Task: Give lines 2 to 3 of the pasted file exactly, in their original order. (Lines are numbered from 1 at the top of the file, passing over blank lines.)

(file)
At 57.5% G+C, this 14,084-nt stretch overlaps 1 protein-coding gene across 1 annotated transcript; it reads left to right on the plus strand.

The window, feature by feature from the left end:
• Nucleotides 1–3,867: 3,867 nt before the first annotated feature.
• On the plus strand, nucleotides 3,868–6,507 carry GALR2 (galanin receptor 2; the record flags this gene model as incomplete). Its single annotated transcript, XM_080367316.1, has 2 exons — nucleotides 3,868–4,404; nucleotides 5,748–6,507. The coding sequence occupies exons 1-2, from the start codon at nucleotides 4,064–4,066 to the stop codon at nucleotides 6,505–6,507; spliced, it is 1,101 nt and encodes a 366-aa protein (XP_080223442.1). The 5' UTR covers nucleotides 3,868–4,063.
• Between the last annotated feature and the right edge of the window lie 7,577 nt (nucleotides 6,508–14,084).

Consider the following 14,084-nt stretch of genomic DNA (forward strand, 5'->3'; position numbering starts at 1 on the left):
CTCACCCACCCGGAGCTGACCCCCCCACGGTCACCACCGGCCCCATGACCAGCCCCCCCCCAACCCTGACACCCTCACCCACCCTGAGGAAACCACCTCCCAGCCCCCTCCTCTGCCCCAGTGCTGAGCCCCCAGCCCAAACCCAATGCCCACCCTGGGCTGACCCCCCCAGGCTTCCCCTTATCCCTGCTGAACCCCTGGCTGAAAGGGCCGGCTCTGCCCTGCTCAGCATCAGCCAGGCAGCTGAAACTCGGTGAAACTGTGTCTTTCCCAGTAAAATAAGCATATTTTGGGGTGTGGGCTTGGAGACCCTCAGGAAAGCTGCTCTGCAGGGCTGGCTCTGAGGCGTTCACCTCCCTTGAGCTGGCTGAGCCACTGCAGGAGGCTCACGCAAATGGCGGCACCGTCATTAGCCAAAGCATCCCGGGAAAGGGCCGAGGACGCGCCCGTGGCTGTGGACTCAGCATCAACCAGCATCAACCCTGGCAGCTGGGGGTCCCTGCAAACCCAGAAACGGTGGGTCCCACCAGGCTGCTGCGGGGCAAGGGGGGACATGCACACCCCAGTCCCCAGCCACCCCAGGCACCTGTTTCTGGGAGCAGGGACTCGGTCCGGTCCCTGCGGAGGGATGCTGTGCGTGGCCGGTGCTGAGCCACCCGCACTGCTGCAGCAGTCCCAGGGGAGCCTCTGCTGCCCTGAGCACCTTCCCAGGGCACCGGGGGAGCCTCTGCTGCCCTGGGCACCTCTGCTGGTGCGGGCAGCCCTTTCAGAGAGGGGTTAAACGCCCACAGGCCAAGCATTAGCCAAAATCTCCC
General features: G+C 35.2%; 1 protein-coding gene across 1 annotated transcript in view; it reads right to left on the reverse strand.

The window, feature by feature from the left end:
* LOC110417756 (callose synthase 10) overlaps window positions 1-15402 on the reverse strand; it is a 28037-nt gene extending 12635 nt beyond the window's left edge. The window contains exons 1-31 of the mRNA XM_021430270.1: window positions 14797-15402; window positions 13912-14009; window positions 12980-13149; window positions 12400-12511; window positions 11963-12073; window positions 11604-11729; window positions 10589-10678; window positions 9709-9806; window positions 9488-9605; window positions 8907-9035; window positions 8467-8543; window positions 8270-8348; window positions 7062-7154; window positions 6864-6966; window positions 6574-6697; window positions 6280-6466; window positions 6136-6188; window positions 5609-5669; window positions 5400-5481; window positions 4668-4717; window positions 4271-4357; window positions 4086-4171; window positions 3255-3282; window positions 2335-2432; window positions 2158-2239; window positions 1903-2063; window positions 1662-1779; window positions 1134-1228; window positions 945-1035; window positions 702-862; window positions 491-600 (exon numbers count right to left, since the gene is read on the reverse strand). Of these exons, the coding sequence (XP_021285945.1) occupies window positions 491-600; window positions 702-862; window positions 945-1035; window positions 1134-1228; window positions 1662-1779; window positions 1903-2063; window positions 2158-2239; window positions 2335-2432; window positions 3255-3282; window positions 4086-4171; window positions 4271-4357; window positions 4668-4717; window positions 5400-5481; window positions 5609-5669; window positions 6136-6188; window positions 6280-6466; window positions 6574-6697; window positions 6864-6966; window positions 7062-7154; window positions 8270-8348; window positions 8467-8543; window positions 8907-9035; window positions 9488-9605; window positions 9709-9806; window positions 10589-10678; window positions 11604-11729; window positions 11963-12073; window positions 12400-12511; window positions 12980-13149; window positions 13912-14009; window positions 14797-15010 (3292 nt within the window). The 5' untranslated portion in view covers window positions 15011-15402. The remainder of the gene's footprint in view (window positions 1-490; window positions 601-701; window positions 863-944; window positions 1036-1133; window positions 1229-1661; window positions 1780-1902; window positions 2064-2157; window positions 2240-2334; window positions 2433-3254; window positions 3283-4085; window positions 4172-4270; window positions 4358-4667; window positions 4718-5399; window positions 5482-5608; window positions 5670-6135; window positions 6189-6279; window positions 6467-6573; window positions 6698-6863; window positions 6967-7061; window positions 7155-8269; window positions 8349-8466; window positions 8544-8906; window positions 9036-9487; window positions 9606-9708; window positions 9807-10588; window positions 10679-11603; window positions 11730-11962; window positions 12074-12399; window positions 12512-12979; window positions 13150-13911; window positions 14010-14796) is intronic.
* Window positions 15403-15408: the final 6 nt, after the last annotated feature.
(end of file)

The window, feature by feature from the left end:
• Nucleotides 1–3,867: 3,867 nt before the first annotated feature.